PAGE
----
Wednesday, July 18, 2012

The Sandwich That Colonized My Heart

Truth in advertisement. Beers are in the cooler aisle.
The history of European colonialism is long, sordid, tragic, full of evil acts and shameful; the consequences to this day reverberate globally and will for some time.

I will never gloss over that fact.

Our own interactions in United States history have similar shameful stains: slavery, the diaspora of the First People, institutional racism, Japanese internment, and so on.

However the world, and human culture, marches forward and usually heals these wounds - often through cuisine.

Here in the United States of America tragedies like African slavery have given us the blues, rock and roll and jazz; Cajun and Creole food, barbeque, po' boys, endless culinary tweaks added to European classics from Afro-Caribbean and aboriginal influences.

Hell... pizza would not even be possible as we know it today without a certain fruiting nightshade indigenous to South America (which, for centuries, Europeans stupidly eschewed, assuming it was poisonous).

It is also said that Marco Polo brought pasta back from China to the Venato. I doubt that - almost every culture that has been around cultivated grain has developed a noodle.

One of my favorite culinary portmanteau is the glorious "bahn mi" sandwich of Vietnam - a real "melting pot" of culinary influences. Consider the construction, and origins:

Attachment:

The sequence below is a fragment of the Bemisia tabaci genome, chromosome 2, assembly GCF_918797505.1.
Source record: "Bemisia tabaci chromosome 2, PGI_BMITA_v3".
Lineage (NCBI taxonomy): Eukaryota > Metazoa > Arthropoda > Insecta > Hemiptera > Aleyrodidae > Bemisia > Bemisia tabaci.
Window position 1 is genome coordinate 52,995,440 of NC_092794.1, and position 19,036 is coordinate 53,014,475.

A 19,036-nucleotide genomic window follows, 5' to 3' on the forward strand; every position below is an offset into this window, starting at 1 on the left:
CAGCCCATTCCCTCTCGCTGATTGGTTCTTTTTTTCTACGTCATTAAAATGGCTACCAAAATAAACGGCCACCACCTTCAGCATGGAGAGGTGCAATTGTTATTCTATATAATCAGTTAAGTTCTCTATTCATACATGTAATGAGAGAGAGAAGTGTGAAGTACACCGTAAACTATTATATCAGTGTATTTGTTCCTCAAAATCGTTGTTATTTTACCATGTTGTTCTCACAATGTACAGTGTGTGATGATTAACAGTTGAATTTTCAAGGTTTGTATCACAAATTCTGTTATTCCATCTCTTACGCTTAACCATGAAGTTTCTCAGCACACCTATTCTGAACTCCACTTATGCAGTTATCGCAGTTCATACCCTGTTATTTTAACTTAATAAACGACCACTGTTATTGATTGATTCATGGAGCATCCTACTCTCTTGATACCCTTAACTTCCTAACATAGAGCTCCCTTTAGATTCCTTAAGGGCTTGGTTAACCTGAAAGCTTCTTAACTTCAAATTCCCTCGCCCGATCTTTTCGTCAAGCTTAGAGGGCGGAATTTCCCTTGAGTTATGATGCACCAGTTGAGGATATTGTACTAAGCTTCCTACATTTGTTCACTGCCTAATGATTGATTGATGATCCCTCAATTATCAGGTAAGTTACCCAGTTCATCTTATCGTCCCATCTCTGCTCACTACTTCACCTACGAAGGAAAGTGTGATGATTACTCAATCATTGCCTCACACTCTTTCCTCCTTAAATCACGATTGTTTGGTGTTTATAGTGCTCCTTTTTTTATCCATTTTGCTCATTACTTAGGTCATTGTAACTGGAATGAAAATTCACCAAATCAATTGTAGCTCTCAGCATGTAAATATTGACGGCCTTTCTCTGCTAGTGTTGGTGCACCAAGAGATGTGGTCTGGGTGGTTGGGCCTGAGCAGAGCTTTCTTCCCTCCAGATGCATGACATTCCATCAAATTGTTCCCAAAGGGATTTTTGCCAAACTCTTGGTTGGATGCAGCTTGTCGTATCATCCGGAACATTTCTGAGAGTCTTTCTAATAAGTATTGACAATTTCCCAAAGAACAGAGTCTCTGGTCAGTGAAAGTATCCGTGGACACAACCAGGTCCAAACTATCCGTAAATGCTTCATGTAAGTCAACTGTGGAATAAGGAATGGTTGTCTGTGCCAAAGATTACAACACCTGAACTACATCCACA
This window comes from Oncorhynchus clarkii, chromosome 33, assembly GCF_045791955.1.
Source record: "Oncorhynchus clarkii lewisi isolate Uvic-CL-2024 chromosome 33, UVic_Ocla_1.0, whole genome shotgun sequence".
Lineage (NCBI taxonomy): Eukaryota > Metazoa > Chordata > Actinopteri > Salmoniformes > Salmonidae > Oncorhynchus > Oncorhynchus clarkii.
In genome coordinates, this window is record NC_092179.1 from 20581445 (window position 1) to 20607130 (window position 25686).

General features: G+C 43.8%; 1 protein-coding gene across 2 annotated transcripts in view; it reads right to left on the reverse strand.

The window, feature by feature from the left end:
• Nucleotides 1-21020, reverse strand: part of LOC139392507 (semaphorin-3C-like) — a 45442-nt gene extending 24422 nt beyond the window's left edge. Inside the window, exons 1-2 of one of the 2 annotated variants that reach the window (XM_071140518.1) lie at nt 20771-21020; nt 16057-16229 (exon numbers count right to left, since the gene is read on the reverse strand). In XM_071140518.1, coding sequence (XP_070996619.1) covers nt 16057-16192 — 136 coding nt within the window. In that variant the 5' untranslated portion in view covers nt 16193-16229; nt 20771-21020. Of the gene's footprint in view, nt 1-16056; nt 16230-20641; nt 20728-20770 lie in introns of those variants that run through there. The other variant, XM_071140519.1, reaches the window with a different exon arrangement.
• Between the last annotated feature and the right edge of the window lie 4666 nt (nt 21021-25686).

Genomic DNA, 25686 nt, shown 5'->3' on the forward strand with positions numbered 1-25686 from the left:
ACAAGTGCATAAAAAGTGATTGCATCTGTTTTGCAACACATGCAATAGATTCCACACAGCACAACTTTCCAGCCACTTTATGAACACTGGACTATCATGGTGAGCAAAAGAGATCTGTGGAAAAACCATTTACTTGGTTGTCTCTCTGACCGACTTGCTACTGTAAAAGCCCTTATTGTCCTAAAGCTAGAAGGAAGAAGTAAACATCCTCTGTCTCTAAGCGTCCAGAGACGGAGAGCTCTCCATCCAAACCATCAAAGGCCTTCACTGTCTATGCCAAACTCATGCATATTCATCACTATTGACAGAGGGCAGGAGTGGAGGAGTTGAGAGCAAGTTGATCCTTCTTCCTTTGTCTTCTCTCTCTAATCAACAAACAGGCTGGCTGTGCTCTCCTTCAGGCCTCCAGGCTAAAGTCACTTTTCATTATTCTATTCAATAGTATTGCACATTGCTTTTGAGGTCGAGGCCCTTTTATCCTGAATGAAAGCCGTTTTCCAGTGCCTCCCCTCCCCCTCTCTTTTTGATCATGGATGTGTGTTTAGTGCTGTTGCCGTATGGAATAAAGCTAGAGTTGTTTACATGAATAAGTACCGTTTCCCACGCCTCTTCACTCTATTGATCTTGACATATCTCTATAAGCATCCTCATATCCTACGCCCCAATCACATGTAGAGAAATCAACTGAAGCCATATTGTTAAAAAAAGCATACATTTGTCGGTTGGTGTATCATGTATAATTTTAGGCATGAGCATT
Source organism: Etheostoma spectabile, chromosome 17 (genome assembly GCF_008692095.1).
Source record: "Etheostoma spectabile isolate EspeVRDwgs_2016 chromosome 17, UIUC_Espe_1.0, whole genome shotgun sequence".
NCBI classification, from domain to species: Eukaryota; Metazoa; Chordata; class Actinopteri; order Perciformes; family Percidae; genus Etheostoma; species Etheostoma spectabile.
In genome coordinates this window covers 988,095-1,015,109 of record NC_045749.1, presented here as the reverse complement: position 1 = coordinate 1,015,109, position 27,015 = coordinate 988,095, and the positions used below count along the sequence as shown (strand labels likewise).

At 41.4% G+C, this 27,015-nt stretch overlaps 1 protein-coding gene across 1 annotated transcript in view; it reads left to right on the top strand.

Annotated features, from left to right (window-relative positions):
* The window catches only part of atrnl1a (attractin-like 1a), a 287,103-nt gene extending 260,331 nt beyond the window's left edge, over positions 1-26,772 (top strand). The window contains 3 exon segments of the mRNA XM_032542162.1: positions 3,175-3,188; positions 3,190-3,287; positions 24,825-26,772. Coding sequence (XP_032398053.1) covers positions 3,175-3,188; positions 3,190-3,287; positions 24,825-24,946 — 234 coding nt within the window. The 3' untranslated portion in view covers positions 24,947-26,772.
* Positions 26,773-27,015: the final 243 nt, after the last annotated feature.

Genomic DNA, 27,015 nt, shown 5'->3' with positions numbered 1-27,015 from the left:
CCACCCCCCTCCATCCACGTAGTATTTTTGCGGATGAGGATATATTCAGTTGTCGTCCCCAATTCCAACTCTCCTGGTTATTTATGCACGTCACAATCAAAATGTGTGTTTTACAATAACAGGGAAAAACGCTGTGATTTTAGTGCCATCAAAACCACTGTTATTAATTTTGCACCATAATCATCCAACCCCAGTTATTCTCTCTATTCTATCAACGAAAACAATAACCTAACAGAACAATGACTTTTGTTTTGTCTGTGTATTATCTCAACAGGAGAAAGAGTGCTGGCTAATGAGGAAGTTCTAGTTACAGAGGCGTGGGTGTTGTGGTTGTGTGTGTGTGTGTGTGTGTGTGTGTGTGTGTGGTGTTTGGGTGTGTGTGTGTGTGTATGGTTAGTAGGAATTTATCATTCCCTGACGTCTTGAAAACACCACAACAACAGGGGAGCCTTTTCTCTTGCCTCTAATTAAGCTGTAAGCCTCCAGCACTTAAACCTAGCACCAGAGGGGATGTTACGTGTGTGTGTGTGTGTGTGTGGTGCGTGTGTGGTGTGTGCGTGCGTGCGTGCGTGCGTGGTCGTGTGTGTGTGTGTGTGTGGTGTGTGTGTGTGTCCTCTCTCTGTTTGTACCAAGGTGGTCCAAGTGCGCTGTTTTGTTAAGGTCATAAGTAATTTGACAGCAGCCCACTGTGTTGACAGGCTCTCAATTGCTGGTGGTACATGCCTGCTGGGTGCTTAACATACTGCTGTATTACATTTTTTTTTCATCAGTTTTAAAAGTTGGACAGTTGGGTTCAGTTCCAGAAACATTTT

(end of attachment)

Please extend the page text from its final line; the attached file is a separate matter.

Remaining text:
• A Vietnamese baguette, adapted from French colonialists;
  • Pork and pork pâté, from the Spanish pig and the French country charcuterie;
  • Peppers, and pepper sauce, from the South American fruit (likely present in South East Asian centuries before Columbus sailed the ocean blue);
  • Mayonnaise, also adapted from the French;
  • Cilantro from India;
  • Pickles of Vietnamese origin and style;
  • Vietnamese hot sauces and nam-pla (fish sauce);
  • Vietnamese preparations of pork.
Fun fact: Ho Chi Mihn was a classically trained French chef.

I had never had a bahn mi before moving to San Francisco, despite Cleveland's large Vietnamese immigrant population in enclaves both on the East and West sides of the Cuyahoga River.

The Bay Area is rife with shops that specialize only in bahn mi, restaurants who specialize in bahn mi and that other classic rib-sticking, soul soothing Vietnamese delicacy phô, food carts that turn bahn mi out and my personal favorite source of bahn mi, the corner shop (aka, bodega).

Prices range from under $2 to as much as $15, but I refuse to pay more than $7 for a bahn mi.

Duc Loi Supermarket in San Francisco's Mission is a bodega on steroids that is one half Latin mercado and one half Asian bazaar.

$5 buys you a sizable bahn mi, and $2 more will get you taro or plantain chips made fresh daily.

This beautiful woman makes a miraculous sandwich.
I ordered one the other day after a day of fasting (damn blood work! Be sure to get a checkup once a year, kids). I had to eat it in two rounds, so stuffed with goodness this culture clash of a sandwich.

Be sure to ask for extra hot sauce and chilis.

The deli worker caught me snapping photos of their menu, so I will give credit where credit is due: "My son took those pictures (of the menu items)."

Well, deli lady, your son has a special talent at photography - and the bahn mi was every bit as eye-catching as advertised. Deli lady, you have a talent for making sandwiches!

Thanks, Duc Loi!